https://www.ncbi.nlm.nih.gov/pubmed/17028769

Comment; α-Melanocyte Stimulating Hormone (αMSH) have not been thought of as host defense effector molecules, natural antimicrobials.  Being produced since primordial/Paleozoic time by barrier epithelial cells make it a “natural” for defense, the fact that it was also in the evolving central nervous system would also make sense as a defense.  Cyclic Adenosine Monophosphate (cAMP) is a well-known intracellular messenger, G-protein-inked melanocortin receptors activating adenylyl cyclase to increase cAMP was known when I tried.  It’s not surprising that it has a role with MSH.  Having practiced medicine for 3 decades, this information was not known when I was educated.  It’s a relatively recent discovery which may provide new ways to fight infections, as a new pathway to microbiocidal activity.

ScientificWorldJournal. 2006 Oct 2;6:1241-6.

Catania A1, Colombo G, Rossi C, Carlin A, Sordi A, Lonati C, Turcatti F, Leonardi P, Grieco P, Gatti S.

Abstract

The natural antimicrobial peptides are ancient host defense effector molecules, present in organisms across the evolutionary spectrum. Several properties of alpha-melanocyte stimulating hormone (alpha-MSH) suggested that it could be a natural antimicrobial peptide. Alpha-MSH is a primordial peptide that appeared during the Paleozoic era, long before adaptive immunity developed and, like natural antimicrobial molecules, is produced by barrier epithelia, immunocytes, and within the central nervous system. alpha-MSH was discovered to have antimicrobial activity against two representative pathogens, Staphylococcus aureus and Candida albicans. The candidacidal influences of alpha-MSH appeared to be mediated by increases in cell cyclic adenosine monophosphate (cAMP). The cAMP-inducing capacity of alpha-MSH likely interferes with the yeast’s own regulatory mechanisms of this essential signaling pathway. It is remarkable that this mechanism of action in yeast mimics the influences of alpha-MSH in mammalian cells in which the peptide binds to G-protein-linked melanocortin receptors, activates adenylyl cyclase, and increases cAMP. When considering that most of the natural antimicrobial peptides enhance the local inflammatory reaction, the anti-inflammatory and antipyretic effects of alpha-MSH confer unique properties to this molecule relative to other natural antimicrobial molecules. Synthetic derivatives, chemically stable and resistant to enzymatic degradation, could form the basis for novel therapies that combine anti-inflammatory and antimicrobial properties.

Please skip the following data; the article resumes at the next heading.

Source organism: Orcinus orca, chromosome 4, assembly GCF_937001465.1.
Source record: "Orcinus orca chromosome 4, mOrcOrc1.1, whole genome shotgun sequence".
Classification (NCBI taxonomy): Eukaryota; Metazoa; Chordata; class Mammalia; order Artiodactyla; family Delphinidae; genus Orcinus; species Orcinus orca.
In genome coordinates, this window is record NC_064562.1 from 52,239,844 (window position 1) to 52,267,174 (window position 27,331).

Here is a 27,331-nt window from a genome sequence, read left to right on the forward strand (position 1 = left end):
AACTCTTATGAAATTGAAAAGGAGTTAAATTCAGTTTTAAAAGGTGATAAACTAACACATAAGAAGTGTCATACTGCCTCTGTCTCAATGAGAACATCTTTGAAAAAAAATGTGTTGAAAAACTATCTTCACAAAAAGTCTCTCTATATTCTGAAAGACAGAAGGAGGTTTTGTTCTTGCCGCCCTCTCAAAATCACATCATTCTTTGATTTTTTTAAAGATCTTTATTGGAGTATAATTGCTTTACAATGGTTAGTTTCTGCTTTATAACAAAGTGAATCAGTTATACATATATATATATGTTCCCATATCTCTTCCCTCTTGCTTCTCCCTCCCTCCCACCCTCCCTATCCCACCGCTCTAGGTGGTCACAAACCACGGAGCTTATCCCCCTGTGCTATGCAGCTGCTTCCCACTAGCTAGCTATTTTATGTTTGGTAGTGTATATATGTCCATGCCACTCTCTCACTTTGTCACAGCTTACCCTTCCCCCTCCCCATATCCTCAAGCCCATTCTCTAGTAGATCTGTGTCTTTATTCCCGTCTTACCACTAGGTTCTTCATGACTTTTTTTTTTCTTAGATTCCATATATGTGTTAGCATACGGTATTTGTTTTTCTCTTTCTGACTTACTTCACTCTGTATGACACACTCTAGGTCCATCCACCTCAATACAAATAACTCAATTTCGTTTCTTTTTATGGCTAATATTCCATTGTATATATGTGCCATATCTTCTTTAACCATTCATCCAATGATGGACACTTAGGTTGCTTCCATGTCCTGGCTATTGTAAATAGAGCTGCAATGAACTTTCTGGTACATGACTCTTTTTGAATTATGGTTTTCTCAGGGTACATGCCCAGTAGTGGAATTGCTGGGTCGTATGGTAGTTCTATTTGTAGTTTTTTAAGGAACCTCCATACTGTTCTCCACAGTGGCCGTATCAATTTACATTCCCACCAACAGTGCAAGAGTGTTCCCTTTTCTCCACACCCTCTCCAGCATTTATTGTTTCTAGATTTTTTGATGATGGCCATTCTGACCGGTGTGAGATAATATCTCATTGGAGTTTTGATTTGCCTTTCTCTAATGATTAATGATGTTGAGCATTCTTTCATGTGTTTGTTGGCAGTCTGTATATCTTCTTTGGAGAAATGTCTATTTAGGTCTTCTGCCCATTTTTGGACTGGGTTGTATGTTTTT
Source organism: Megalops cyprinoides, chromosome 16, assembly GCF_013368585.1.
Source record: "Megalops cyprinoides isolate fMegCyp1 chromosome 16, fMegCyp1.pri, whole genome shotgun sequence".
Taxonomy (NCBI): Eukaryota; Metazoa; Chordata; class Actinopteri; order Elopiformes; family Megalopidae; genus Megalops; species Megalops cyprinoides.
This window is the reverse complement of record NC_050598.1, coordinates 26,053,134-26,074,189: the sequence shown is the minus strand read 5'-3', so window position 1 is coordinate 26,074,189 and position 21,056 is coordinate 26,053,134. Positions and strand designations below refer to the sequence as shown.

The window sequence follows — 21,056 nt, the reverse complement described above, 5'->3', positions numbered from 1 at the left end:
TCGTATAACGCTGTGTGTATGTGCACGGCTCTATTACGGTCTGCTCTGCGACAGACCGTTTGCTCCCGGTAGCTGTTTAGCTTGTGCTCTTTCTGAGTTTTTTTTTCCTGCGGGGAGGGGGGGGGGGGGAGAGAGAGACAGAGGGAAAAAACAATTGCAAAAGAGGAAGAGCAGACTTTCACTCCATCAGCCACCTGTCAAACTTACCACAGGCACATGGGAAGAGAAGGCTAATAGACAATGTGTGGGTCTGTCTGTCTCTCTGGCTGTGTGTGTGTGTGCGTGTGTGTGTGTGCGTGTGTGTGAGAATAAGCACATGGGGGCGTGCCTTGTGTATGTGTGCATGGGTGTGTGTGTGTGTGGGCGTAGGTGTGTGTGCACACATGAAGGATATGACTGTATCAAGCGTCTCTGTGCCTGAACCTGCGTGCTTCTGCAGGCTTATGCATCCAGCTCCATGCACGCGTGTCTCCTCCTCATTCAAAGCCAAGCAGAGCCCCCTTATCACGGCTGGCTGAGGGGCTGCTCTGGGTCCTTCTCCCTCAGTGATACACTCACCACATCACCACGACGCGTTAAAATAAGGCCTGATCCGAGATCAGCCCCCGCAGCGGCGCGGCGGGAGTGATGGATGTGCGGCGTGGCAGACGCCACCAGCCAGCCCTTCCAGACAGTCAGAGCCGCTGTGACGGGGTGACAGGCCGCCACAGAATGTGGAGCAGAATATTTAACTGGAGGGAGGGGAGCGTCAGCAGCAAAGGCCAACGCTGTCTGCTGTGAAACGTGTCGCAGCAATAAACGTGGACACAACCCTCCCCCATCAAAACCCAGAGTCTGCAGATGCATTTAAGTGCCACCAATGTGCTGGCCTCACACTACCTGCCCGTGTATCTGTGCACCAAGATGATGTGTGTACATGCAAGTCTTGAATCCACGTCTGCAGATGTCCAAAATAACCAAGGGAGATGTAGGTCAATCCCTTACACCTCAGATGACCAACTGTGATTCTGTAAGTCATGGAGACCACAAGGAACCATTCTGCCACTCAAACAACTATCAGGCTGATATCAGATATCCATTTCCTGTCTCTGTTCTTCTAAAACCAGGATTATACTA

Dr. Raymond Oenbrink
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